But in the post-Reconstruction era, Louisiana’s 1898 Constitution changed that, permitting 9-3 verdicts for felony convictions. Ostensibly, this was to “relieve the parishes of the enormous burden of costs in criminal trials.” But the records of that constitutional convention show that its leader, E.B. Kruttschnitt, also stated that they were looking for “purification of the electorate” and the elimination of “the mass of corrupt and illiterate voters who have degraded our politics” – code words for white supremacy.

That provision was retained in the 1921 Louisiana constitution, then modified in the 1974 constitution, nudging the bar for conviction slightly upward to require a 10-2 conviction.

Does this change to unanimous juries belong in our state constitution now? Absolutely, for it returns and enacts the guarantees made at the beginning of that document, which states “All government, of right, originates with the people, is founded on their will alone, and is instituted to protect the rights of the individual and for the good of the whole. Its only legitimate ends are to secure justice for all, preserve peace, protect the rights, and promote the happiness and general welfare of the people.”

Who benefits, if this change is made? We all do. As state Sen. Dan Claitor (R-Baton Rouge) asked rhetorically during the debate over the amendment, “Is 10 out of 12 good enough for your children? Is 10 out of 12 good enough for your wife? Is 10 out of 12 good enough for your neighbor?”

Is 10 out of 12 truly “beyond a reasonable doubt”? If you were on trial, would 10 out of 12 be “good enough” for you?

Amendment 3: “Do you support an amendment to permit, pursuant to written agreement, the donation of the use of public equipment and personnel by a political subdivision upon request to another political subdivision for an activity or function which the requesting political subdivision is authorized to exercise?”

Currently, Louisiana’s constitution prohibits governmental agencies from donating or loaning resources except in emergencies. State statute, however, allows the sharing of resources, as long as there’s a written cooperative endeavor agreement in place to protect against governmental agencies simply “giving away” the proceeds from their own taxpayers.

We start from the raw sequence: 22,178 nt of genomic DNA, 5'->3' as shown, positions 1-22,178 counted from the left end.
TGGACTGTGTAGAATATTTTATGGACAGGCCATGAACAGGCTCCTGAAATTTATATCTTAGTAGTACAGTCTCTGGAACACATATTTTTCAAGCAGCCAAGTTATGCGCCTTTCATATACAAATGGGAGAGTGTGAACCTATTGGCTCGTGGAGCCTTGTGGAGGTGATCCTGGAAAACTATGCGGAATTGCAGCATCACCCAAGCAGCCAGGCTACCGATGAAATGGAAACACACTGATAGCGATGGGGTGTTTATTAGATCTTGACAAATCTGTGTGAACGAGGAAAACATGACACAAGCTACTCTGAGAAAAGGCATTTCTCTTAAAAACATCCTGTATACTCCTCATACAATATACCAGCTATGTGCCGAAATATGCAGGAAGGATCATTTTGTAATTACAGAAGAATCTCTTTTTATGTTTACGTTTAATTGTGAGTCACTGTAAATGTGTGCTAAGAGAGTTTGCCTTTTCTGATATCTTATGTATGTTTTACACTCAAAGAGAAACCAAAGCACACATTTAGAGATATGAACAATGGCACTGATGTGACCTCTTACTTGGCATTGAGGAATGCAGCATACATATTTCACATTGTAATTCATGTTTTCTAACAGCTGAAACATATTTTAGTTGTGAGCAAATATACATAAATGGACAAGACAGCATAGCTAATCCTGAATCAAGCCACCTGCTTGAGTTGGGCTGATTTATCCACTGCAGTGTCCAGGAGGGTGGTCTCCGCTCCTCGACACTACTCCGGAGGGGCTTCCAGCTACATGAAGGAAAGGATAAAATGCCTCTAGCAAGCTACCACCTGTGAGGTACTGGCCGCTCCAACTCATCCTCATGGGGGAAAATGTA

In other words, it’s an unnecessary constitutional change.

Credit: Louisiana State Police on Facebook

Amendment 4: “Do you support an amendment to remove authority to appropriate or dedicate monies in the Transportation Trust Fund to state police for traffic control purposes?”

The Transportation Trust Fund, enacted as a constitutional amendment in 1990, dedicates the proceeds of the state fuel tax to road, bridge, port, airport and flood control construction and maintenance. But it also included the phrase “state police for traffic control purposes”. And while there are instances of legitimate use of a small portion of TTF for state police traffic control purposes – such as instituting contraflow for hurricane evacuations – is appropriate and necessary on occasion, previous administrations tapped TTF as general purpose funding for state police, under the guise of “traffic control.”

While the lawmakers passed a law in 2015, limiting any use of TTF funds for state police to $10-million per year, to take them completely out of the fund does require amending the constitutional amendment that created the Transportation Trust Fund in the first place.

In view of the $14-billion backlog of heretofore unfunded transportation construction needs in Louisiana, this amendment helps restore some of the public “trust” that the Transportation Trust Fund will be used for infrastructure. And considering that TTF is a finite resource, based on a per-gallon fuel tax. Its buying power dwindles each year, due in part to inflationary costs for construction, but also due to manufacturer and consumer moves toward more fuel-efficient vehicles and alternative fuel sources to power those vehicles. Additionally, incidents such as the Sunshine Bridge support being damaged by a barge require emergency spending on repairs, shifting millions from other scheduled projects and therefore adding to the backlog.

Opponents of the amendment, primarily ultra-conservatives, argue that Louisiana needs to remove restrictions on spending state tax dollars, rather than enhancing them. Some also suggest this is merely another step toward raising the fuel tax – a public relations move to make people more receptive to that idea.